United States District Court, W.D. Wisconsin
OPINION & ORDER
D. PETERSON District Judge.
Justin W.VanDera, a state of Wisconsin inmate confined at the
Waupun Correctional Institution, brings two separate lawsuits
about prison officials' handling of his thoughts of
self-harm and his placement in observation cells in December
2015 and January 2016. The court has already concluded that
VanDera qualifies for in forma pauperis status and
has collected an initial partial payment of the filing fee
for both of these cases.
VanDera's allegations in his two complaints are so
related, he could have brought all of these allegations in
the same lawsuit. It makes little sense to force
VanDera to pay two separate filing fees for these cases, so I
will sua sponte combine his two complaints into case
no. 17-cv-15 and dismiss case no. 17-cv-40. I will direct the
clerk of court to apply his payments in case no. 17-cv-40 to
case no. 17-cv-15, and inform the DOC that VanDera no longer
owes the filing fee for case no. 17-cv-40.
next step in this case is to screen both of VanDera's
complaints. In doing so, I must dismiss any portion that is
legally frivolous, malicious, fails to state a claim upon
which relief may be granted, or asks for money damages from a
defendant who by law cannot be sued for money damages. 28
U.S.C. §§ 1915 and 1915A. Because VanDera is a pro
se litigant, I must read his allegations generously.
Haines v. Kerner, 404 U.S. 519, 521 (1972) (per
reviewing the complaints with these principles in mind, I
conclude that VanDera may proceed on Eighth Amendment
deliberate indifference claims against several defendants who
were involved in placing him in an unsanitary cell and later
allowing him to harm himself. I will dismiss other defendants
because VanDera fails to adequately explain how they violated
Justin W.VanDera is an inmate at the Waupun Correctional
Institution. VanDera suffers from mental illness. On December
30, 2015, VanDera had thoughts of self-harm. He was escorted
to a holding cell, where he refused to be interviewed by
security staff. He was then taken to an observation cell.
Several other inmates in the Restricted Housing Unit (RHU)
had to be placed in observation cells that day, and “it
was beginning to irritate” staff.
Bullzack decided to place VanDera in cell A-103, which he and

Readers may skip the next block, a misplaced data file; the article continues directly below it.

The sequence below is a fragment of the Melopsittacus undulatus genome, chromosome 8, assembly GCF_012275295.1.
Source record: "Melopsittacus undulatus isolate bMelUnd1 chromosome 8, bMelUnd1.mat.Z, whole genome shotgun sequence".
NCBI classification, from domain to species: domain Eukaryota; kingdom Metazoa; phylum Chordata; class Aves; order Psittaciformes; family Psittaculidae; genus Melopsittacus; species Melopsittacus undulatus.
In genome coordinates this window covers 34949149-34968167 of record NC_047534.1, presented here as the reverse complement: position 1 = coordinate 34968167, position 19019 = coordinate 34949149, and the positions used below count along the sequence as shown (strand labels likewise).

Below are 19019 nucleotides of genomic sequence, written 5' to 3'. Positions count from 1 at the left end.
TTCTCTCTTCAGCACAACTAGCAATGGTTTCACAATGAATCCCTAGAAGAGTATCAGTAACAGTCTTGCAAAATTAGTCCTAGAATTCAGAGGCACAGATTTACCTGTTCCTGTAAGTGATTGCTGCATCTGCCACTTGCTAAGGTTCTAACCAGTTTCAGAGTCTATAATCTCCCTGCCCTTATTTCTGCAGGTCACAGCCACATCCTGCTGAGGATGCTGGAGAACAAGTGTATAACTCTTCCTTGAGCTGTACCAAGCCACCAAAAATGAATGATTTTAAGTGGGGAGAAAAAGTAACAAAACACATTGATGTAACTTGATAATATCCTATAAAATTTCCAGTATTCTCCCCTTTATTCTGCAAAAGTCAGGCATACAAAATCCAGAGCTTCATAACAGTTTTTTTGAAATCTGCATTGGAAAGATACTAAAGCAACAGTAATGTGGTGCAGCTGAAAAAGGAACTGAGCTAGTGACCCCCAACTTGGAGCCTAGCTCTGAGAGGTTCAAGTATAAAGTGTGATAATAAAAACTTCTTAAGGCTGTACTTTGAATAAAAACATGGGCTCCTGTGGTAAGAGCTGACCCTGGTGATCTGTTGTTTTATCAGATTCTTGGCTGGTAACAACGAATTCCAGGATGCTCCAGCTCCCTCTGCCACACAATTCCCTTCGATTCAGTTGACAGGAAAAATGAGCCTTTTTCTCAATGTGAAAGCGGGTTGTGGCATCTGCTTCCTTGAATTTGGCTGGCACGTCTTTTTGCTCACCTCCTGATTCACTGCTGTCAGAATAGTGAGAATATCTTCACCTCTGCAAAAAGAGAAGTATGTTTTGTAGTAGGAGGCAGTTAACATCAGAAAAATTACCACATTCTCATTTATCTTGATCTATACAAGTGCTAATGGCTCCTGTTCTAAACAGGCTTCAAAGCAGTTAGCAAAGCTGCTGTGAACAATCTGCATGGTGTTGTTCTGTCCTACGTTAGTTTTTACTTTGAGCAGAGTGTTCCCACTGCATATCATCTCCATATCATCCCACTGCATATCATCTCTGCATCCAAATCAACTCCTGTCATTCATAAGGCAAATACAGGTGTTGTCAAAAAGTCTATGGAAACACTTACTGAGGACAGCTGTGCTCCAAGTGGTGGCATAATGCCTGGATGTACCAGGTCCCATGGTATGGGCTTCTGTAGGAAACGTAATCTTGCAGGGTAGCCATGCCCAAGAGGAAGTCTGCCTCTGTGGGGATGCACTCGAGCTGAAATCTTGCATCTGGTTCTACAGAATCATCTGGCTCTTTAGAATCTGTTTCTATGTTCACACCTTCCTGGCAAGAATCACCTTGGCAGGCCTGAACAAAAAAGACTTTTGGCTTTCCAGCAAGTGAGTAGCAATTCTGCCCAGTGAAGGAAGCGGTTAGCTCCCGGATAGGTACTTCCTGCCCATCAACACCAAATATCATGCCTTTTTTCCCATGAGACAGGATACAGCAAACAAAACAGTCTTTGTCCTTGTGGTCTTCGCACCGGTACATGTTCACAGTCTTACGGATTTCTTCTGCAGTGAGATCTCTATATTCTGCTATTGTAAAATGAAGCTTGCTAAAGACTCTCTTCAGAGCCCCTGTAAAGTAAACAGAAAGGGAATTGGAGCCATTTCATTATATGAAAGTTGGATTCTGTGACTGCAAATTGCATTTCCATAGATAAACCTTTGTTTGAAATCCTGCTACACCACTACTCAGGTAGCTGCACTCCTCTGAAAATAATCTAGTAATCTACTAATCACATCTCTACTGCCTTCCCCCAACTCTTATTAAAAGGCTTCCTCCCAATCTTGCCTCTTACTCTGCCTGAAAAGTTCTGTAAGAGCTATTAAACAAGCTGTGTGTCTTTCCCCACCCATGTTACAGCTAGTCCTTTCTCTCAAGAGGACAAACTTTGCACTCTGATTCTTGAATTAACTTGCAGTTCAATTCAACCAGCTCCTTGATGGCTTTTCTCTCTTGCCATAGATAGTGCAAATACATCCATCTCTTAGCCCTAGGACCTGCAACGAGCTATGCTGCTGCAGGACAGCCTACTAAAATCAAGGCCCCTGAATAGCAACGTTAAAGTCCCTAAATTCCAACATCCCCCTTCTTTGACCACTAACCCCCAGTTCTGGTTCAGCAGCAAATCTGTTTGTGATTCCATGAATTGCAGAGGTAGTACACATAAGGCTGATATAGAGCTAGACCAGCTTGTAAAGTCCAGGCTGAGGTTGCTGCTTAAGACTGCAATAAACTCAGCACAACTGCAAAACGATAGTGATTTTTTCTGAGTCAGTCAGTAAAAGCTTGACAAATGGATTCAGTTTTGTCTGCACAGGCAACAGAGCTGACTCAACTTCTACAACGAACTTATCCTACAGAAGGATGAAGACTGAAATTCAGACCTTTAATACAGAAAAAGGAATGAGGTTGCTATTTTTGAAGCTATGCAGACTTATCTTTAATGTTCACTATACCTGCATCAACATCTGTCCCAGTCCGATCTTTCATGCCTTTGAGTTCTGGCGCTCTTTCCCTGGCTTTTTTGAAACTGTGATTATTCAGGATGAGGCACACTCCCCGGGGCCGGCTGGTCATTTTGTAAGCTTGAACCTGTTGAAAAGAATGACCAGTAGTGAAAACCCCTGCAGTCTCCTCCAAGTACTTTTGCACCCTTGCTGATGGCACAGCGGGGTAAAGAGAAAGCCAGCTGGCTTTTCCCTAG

other officers referred to as the “poop cell, ”
because there was feces on the window, door, walls, and floor
and in the food trap. There was also blood and dirt
“infesting” the cell. For the next six days,
defendants Pawlyk, Beahm, Brockman (all correctional
officers), Lt. Tritt, Sgt. Bullzack, Sgt. Kootz, and John and
Jane Doe checked on VanDera. VanDera would show them the
feces, blood, and dirt in the cell, but despite them saying
that they would talk to a supervisor, he was not moved out of
his cell for six days. He also says that defendant Bukowski,
“RHU Supervisor” and “RHU Programs
Supervisor, ” along with some of the defendants listed
above, intentionally “placed” him in those
conditions. VanDera says he was unable to “maintain
a[n] adequate and nutritional diet” over this time,
causing him pain, dizziness, and lack of sleep. Eventually he
was moved out of the cell.
January 31, 2016, VanDera had thoughts of self-harm, so he
told defendant Sgt. Tritt about his thoughts. VanDera was
taken to a strip cell to talk to a supervisor, and eventually
he was taken back to cell A-103. VanDera told defendant
Pawlyk that he would not agree to be housed there unless it
was cleaned. The cell was cleaned before he was placed back
asked defendant Sgt. Tritt to be placed in full security
restraints because he felt like slamming his head against the
door, walls, and window. Sgt. Tritt relayed that request to
defendant Lt. Larson, who passed it on to defendant Cpt.
Haynes, who in turn passed it on to defendant Miss Halper,
the on-call psychologist. Halper denied the request for
restraints. All of these defendants knew that VanDera had a
history of harming himself by slamming his head against the
wall, and that restraints had been used in the past to
was in observation, VanDera started slamming his head against
the door, wall, and window, splitting his head open and
causing him to bleed. Sgt. Tritt noticed this but walked
away. VanDera continued to slam his head against his cell
over the next three hours. Defendants Jonathan Pawlyk,
Bikowski,  Sgt. Kootz, John Doe, and Jane Doe
all saw VanDera harm himself over the three-hour period yet
did nothing to help him.
pushed his emergency call button, which went to defendant
Kootz, and Kootz said that he would let his supervisor know
about the request. But VanDera did not receive any medical
attention until days later.
point, VanDera talked to defendant Dr. Van Buren about
inmates harming themselves while in observation. Van Buren
told VanDera, “Inmates are allowed to harm themselves,
because that is what ...